In aircraft structure, "failsafe" means an alternate path, so that if the primary path fails, the structure can still take the design load. It's a fancy way to describe what most long-range commuters eventually develop. Alternate paths.
This post describes a location with four failsafe paths, covering almost any combination of traffic conditions and even reducing delay due to railroad traffic. The ability to discover and develop failsafe turns and routes is one thing that gives a commuter a time and safety edge over a "visiting" rider. Local knowledge.
The location, headed home along Katy, about to cross Denton Highway (Hwy 377) and West Keller Parkway, FM 1709. It's on the border between North Fort Worth and Keller. It's a slow route by car due to the backups. I, on the other hand, experience few delays because my lower top speed has led me to come from a direction that is unclogged.
The sequence starts, going southbound, on Katy towards the four-way stop (4WS) at Keller Hicks Rd. I make a left (primary path) - UNLESS there's a southbound train that blocks the primary. In that case, I take route FS2 which will take me to a bike path that has an underpass under the tracks. Delay avoided. Cleverly, if there's a train, it blocks traffic both ways on FM1709, making the usually difficult stop sign (SS) turn from Katy to 1709 a trivial pursuit.
Freight trains are, however, not the norm and I usually stick to the primary route. Turning right with the green on to Hwy 377 (or a free right when the NB 377 LH signal turns green), I'm on SB Hwy 377 with only a few motorists following my lead. Most of the time, I bear left and take the primary LH turn to Lorinne. Sometimes, NB Hwy 377 traffic clogs up the left turn lane. If this happens, instead of hauling butt to get over to the left lane, I'll delay the lane change and wind up in the open LH turn lane at FS1. If things are really nasty, I may even go down to FS3 and turn left onto FS1709, where I'll have my own personal left turn signal. Such is rare, however.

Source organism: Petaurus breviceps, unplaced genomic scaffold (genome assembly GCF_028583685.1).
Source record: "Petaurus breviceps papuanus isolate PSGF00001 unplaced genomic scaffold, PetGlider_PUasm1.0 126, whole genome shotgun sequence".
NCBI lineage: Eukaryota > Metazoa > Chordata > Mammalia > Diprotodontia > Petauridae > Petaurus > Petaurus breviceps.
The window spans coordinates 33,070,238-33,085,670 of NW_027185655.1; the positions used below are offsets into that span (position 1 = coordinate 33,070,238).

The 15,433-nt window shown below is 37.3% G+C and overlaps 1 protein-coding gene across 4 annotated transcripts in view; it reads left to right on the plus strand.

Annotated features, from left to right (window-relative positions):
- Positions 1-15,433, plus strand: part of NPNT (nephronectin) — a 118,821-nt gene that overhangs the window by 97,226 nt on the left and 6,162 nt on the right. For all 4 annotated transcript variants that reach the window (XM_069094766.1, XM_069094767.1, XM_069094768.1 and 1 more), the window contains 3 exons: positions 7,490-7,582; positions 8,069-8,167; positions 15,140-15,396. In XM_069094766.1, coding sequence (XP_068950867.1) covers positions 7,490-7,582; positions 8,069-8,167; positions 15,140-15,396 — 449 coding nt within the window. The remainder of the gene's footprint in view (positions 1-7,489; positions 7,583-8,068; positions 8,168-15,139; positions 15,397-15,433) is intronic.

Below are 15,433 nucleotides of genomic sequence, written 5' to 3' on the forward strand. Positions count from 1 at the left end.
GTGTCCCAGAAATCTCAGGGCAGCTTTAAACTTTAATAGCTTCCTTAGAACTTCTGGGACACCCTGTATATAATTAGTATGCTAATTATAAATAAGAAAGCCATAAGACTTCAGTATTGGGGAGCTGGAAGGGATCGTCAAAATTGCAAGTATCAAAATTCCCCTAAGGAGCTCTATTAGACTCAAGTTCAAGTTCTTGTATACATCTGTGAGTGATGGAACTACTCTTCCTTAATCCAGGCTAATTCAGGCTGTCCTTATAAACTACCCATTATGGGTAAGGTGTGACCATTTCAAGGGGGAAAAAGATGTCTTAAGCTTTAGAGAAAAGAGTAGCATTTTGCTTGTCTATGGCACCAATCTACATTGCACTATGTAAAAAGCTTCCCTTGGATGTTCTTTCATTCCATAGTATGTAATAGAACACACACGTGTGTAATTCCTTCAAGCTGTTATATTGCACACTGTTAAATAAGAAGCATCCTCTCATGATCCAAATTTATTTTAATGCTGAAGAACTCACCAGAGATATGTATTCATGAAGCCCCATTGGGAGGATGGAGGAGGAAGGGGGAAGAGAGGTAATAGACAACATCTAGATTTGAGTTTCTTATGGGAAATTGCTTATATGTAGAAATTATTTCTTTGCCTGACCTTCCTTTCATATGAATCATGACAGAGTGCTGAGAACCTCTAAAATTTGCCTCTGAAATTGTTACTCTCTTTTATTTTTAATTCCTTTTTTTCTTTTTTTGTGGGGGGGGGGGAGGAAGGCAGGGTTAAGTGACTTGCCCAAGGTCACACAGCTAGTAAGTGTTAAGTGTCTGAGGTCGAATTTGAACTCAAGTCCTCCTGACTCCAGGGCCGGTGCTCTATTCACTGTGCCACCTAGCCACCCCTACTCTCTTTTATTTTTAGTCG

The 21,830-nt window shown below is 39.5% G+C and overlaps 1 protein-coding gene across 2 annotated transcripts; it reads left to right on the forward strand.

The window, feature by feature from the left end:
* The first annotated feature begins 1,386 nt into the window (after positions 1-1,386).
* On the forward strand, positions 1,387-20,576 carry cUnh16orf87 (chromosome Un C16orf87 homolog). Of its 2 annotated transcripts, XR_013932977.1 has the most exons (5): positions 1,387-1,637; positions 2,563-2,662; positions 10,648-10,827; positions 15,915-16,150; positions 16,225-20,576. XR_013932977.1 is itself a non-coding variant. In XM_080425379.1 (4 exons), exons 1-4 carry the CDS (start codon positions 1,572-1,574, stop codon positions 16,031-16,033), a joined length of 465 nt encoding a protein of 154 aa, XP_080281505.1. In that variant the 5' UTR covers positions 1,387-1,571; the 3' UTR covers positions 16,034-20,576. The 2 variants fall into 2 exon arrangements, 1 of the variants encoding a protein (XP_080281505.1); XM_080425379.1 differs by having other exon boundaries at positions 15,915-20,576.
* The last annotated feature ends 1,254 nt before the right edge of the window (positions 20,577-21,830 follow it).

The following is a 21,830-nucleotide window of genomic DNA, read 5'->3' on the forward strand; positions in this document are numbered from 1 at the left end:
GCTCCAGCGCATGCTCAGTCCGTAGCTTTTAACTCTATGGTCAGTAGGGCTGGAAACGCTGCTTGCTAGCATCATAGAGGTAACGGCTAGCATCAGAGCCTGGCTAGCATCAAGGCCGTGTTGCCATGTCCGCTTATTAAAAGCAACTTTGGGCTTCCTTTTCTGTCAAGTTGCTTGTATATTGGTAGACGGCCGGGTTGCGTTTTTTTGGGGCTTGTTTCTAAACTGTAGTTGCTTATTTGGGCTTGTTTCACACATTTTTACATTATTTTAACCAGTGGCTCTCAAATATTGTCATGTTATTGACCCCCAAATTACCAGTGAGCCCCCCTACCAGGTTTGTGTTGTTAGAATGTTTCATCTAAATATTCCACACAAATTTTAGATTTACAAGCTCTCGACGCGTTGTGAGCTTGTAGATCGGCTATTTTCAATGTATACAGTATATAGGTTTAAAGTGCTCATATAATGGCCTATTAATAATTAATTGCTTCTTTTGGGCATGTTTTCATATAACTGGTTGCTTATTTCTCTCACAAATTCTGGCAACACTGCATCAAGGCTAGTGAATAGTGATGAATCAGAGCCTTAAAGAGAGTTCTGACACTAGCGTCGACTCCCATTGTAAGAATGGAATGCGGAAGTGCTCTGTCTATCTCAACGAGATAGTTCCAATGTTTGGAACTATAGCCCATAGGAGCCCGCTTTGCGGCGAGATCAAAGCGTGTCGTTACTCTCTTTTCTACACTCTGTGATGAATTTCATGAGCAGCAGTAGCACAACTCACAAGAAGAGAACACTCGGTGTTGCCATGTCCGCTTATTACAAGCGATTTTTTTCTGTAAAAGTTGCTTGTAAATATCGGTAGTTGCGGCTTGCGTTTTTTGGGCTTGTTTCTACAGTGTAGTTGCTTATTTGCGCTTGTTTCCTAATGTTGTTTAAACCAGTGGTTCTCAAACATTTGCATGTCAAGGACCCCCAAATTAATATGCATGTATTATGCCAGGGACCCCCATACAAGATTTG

If all else fails, and all affected roads are parking lots, I can take FS4, get off the bike on the other side of the intersection, and become a pedestrian to walk to Lorinne. I rode through that parking lot east of 377 twice, and do not relish the notion of emulating a human pinball. FS3 and FS4 may eventually disappear due to lack of use. Primary and FS1 take care of things most of the time, with an occasional FS2.
This photo sequence completely misses one feature - the parking lot where the subject of this post went to, and from where many of the photos were shot. I must say, I clean forgot to take that shot, so you'll have to content yourself with the label that shows the lot's edge. I never go that way on the bike. It does serve nicely, however, as a spot to take these pictures from.
Anyway, while this all looks complex, having the primary and failsafe paths predefined makes things very easy for me and reduces the stress level of getting past this busy location to the point that I actually look forward to this short little snippet of the route home. Without sneaking forward or doing other than waiting my turn, I get through this location at least five minutes quicker on my bike than I do by car. Top speed isn't everything when you have your failsafe turns lined up. This location also happens to be where I discovered "the Land Rover Rule," which has nothing to do with how quickly you can get through an intersection.
Mailbox bike basket - Emma with her gorgeous yellow Schwinn is a crafty one. She mounted a steel mailbox to the rear rack of her bike. She drilled holes in the bottom of the mai...
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